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Public ‘misled’ over charity donations at recycling centre which turned up in second hand shop

Waste authority says signs are being changed at Regis Road site

12 October, 2017 — By William McLennan

A RECYCLING centre in Kentish Town claimed that salvageable items of furniture and bric-à-brac were being donated to charity when they were actually being taken away and sold in a second-hand shop on the outskirts of London.

Members of the public visiting the Regis Road site had historically also been able to take items away, such as sports equipment and toys, which had been left there by people clearing out their homes. In recent years, this was stopped on the basis that these reusable items had been “donated for reuse by charity”.

However, enquiries by one user, Elena Joseph, have revealed that the items were being transported to a second-hand shop in Chingford and being sold, with any profits ploughed back into the North London Waste Authority (NLWA), which manages the site on behalf of Camden Council. Ms Joseph said: “It’s grossly misleading. If I went to Kentish Town tube station now and said I was collecting for charity when I’m not, I could go to prison. I want them to answer why they said it was for charity and who made that decision.”

The NLWA said the signs were being changed and that the shop’s annual profit of £5,000 was “reinvested into the Authority’s wider waste prevention work”. Ms Joseph said: “If you go to Regis Road and ask people, they will tell you they think it’s all going to charity. Nobody will know that it’s taken to a shop in Chingford and then, after they’ve paid their rents and rates and whatever else, they have £5,000 left that goes back into the company.”

Treasure hunters had always been able to take discarded items home until signs went up announcing a new policy that “residents are not permitted to remove or sort through any items donated for reuse by charity”. Prized items are sold at a shop called Second Time around in Kings Road, Chingford, which was opened by Linda Barker, a star of the early-2000s BBC show Changing Rooms. A spokeswoman for the NLWA said they were “currently updating the signage at seven reuse and recycling centres across north London”.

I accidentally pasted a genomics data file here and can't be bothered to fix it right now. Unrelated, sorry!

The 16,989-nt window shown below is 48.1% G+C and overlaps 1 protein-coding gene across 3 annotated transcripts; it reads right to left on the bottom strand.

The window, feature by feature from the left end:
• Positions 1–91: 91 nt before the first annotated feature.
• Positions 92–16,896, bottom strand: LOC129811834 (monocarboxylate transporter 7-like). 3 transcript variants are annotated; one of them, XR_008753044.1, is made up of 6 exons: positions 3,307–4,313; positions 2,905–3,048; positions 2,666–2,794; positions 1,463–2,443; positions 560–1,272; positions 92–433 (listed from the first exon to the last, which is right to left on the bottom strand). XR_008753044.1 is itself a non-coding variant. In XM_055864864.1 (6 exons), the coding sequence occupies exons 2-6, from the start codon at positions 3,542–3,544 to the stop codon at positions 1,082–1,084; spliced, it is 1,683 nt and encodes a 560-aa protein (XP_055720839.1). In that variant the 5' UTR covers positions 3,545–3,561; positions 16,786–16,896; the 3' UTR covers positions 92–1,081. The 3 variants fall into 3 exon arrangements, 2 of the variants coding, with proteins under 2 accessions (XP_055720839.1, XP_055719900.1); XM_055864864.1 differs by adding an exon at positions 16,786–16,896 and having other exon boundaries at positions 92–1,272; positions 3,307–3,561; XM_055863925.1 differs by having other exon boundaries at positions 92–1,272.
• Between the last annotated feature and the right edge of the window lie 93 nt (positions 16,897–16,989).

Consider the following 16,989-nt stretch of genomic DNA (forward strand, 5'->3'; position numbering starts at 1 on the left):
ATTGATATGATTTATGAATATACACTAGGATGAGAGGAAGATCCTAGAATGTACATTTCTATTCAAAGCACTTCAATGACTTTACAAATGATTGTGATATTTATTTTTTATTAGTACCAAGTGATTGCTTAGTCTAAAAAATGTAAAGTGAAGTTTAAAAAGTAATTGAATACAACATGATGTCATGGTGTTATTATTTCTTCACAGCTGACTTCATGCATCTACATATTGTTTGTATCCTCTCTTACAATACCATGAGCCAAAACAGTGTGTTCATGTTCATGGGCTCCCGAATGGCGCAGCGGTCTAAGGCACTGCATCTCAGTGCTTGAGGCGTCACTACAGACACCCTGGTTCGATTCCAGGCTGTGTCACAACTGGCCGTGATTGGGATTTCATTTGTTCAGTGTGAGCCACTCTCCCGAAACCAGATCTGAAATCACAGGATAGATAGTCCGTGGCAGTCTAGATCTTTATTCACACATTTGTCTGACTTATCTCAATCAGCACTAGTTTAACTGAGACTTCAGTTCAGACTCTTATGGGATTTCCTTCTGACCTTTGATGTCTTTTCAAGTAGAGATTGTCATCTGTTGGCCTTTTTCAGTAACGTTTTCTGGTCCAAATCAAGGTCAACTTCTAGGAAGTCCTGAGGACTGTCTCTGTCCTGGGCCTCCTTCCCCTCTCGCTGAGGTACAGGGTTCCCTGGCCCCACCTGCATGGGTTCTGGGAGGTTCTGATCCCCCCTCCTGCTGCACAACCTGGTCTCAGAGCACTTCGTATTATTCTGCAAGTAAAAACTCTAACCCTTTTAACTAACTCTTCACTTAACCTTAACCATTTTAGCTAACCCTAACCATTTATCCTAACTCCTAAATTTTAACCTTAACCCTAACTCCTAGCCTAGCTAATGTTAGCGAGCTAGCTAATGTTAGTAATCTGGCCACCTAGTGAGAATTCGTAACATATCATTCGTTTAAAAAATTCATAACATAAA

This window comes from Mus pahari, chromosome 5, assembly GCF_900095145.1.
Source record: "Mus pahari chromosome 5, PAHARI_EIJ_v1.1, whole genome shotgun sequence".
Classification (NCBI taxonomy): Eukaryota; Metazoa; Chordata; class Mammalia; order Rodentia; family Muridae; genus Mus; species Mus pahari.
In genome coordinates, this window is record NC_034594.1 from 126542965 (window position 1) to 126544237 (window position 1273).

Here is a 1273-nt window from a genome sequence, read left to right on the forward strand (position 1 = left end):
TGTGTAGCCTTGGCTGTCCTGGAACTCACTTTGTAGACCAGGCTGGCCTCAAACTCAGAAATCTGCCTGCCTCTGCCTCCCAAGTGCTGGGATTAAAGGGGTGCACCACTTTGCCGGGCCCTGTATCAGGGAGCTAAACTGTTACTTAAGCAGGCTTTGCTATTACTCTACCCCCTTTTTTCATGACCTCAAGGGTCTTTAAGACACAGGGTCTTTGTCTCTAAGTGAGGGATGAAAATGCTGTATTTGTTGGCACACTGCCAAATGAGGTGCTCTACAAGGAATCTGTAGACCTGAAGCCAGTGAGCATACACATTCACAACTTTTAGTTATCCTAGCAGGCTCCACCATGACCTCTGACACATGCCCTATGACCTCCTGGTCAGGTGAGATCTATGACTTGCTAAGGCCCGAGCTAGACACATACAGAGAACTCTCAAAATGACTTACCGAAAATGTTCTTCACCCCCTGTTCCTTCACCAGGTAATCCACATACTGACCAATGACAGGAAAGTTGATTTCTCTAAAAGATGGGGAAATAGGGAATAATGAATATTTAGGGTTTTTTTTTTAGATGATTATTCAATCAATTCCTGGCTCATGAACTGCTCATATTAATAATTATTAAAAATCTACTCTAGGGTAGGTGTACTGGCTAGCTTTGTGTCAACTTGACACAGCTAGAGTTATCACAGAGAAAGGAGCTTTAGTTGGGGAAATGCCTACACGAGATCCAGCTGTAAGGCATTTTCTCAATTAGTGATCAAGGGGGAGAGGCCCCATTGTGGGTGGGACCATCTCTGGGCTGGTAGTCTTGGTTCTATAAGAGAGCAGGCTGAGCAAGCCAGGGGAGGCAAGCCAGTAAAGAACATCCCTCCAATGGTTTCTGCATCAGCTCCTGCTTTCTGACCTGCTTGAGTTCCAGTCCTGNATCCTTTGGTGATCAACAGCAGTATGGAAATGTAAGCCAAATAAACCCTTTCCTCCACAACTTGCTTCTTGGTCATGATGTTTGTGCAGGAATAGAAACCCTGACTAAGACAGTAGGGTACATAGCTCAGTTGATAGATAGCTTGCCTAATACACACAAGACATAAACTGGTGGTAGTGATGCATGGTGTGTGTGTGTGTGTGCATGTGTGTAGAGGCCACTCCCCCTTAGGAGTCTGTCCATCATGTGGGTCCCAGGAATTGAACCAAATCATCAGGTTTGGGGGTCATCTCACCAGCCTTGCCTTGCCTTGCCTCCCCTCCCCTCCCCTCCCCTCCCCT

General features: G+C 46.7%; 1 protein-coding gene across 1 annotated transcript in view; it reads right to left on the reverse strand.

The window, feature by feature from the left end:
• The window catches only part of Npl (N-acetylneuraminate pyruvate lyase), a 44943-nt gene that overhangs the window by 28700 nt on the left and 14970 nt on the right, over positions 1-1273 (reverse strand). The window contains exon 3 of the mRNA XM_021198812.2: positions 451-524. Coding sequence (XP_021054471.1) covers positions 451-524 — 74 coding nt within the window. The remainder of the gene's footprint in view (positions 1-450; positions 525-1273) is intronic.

The spokeswoman added: “The sign in question at the Regis Road site is an old sign with masked out text that had become partially visible due to rain. The relevant text has been re-covered, and a new sign ordered.” She said that last year the shop “achieved the re-use of 58 tonnes of materials that would otherwise have been recycled or disposed, and achieved a trading profit of a little under £5,000”.

The NLWA is made up of seven councils – Camden, Barnet, Enfield, Hackney, Haringey, Islington and Waltham Forest – and is responsible for disposing of 850,000 tonnes of waste each year. Its spokeswoman added: “This trading profit will be reinvested into the Authority’s wider waste prevention work which currently diverts on average 10,000 tonnes of waste from recycling and disposal every year.”

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